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The Role of Nuclear Generation in the Clean Energy Transition Explored in New White Paper

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For Immediate Release:

Media Contact: Regina Davis,

NARUC and Energy Ventures Analysis Provide Critical Insights for Regulators


WASHINGTON (August 26, 2022) — The National Association of Regulatory Utility Commissioners today announced the release of a new white paper on the role of nuclear energy as a keystone clean energy resource. Authored by Energy Ventures Analysis, Inc. under subcontract to the NARUC Center for Partnerships and Innovation, Nuclear Energy as a Keystone Clean Energy Resource explores nuclear energy’s role in providing carbon-free electricity and highlights key considerations for regulators to keep in mind as decarbonization efforts continue across many states and utilities.

Since the first commercial nuclear reactors began operating in December 1957, nuclear energy has been the single largest source of zero-carbon energy in the U.S. In 2021, nuclear energy accounted for approximately 20 percent of total U.S. electric generation and almost half of its carbon-free electricity.

The paper includes a discussion of the reliability and cost attributes of nuclear energy. EVA finds that retaining and expanding the nuclear energy resource base will be of critical importance to achieve ambitious state and national decarbonization goals. However, barriers to a faster and more significant deployment of new nuclear energy resources persist, and many existing nuclear plants face economic pressure and competition from other resources. Reducing or removing these hurdles is within the purview of many stakeholders on the federal, state and local levels, including state public utility commissions. The paper reviews the state of the nuclear industry and the impacts of planned retirements and identifies opportunities for decision makers to support future nuclear expansion efforts aligned with the public interest.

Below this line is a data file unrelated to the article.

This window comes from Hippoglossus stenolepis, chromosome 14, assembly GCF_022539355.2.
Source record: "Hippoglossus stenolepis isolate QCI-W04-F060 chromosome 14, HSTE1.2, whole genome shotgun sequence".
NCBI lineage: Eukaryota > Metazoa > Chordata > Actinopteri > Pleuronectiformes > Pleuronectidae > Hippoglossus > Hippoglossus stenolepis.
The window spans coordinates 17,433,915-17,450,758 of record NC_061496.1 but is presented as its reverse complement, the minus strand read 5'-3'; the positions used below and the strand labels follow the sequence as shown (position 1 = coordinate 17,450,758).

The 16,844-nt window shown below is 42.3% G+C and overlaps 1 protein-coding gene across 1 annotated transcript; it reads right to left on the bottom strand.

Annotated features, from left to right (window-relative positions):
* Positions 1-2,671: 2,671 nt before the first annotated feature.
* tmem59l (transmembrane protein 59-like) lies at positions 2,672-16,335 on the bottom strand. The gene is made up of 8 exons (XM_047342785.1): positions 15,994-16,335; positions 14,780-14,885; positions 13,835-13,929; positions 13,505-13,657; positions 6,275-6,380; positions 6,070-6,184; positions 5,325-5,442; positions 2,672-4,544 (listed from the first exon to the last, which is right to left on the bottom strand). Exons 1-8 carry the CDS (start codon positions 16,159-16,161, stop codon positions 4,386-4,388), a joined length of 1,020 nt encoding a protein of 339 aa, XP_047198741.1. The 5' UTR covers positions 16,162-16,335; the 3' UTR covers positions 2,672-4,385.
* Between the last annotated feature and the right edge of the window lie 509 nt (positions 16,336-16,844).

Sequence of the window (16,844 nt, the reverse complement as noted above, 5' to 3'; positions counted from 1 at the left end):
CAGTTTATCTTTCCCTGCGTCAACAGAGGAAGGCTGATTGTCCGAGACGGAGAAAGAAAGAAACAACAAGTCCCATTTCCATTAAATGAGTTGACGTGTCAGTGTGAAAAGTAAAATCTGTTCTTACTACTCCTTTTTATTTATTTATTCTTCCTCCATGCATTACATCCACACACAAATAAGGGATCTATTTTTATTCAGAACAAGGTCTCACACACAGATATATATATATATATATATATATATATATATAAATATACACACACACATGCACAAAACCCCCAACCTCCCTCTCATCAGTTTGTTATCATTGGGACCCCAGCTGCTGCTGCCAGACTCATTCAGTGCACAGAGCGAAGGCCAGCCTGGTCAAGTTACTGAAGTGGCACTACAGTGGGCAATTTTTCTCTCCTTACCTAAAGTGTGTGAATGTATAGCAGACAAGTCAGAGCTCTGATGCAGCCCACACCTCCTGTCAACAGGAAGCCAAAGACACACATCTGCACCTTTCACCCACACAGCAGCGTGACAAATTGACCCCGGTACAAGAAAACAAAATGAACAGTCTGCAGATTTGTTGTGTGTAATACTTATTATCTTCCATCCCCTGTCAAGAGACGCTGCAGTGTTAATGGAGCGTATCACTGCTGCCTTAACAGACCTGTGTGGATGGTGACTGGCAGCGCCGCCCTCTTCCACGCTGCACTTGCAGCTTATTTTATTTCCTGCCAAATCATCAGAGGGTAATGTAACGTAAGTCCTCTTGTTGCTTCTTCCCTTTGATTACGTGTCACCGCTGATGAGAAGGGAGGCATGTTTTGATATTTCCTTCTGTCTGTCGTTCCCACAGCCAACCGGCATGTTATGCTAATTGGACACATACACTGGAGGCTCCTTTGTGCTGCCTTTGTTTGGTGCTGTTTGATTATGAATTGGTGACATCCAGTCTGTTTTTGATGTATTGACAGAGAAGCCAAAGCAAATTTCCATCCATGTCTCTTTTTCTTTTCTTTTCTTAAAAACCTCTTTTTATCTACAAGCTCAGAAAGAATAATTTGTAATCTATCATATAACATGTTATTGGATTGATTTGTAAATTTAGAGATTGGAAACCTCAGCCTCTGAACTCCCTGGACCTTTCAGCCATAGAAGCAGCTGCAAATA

“Nuclear energy needs to be part of the conversation as states, communities, Tribal Nations and utilities across the country work to meet clean energy goals and tackle climate change without decreasing access to energy,” said Assistant Secretary for Nuclear Energy, U.S. Department of Energy, Dr. Kathryn Huff. “This report provides a framework for decision makers to start those conversations.”

“States play a vital role in moving the ball forward on advanced nuclear technology deployment. Ensuring that state energy regulators understand the opportunities that nuclear can help to unlock, as well as the challenges in deploying this technology effectively, is essential to ensure that nuclear continues to support grid reliability and carbon reduction goals,” said Commissioner Anthony O’Donnell of Maryland, co-chair of the DOE-NARUC Nuclear Energy Partnership and chair of the NARUC Subcommittee on Nuclear Issues – Waste Disposal.

“For the first time in a generation, several advanced nuclear reactors are expected to deploy within the decade, underscoring how timely it is for state utility regulators to begin understanding the capabilities, costs and benefits of these emerging technologies,” noted CPI Senior Director Danielle Sass Byrnett.

“Nuclear energy is more important than ever for America because traditional fossil plants are closing, putting reliability in jeopardy,” said Commissioner Tim Echols of Georgia, co-chair of the Nuclear Energy Partnership and vice chair of the NARUC Subcommittee on Nuclear Issues – Waste Disposal. “With the rise of electric vehicles and a growing electric load, carbon-free nuclear power generation becomes critical in helping our country and states meet our climate goals.”

To complement the release of the white paper, NARUC developed a webinar that details key takeaways and offers insights into future work. Learn more about the August 26 webinar at

The report was developed as part of the DOE-NARUC Nuclear Energy Partnership, which was established in 2021 with support from the U.S. DOE Office of Nuclear Energy. NEP’s objectives are to provide opportunities for state public service commissions to better understand barriers and opportunities related to the U.S. nuclear fleet.


Download the paper at  




NARUC is a non-profit organization founded in 1889 whose members include the governmental agencies that are engaged in the regulation of utilities and carriers in the fifty states, the District of Columbia, Puerto Rico and the Virgin Islands. NARUC’s member agencies regulate telecommunications, energy, and water utilities. NARUC represents the interests of state public utility commissions before the three branches of the federal government.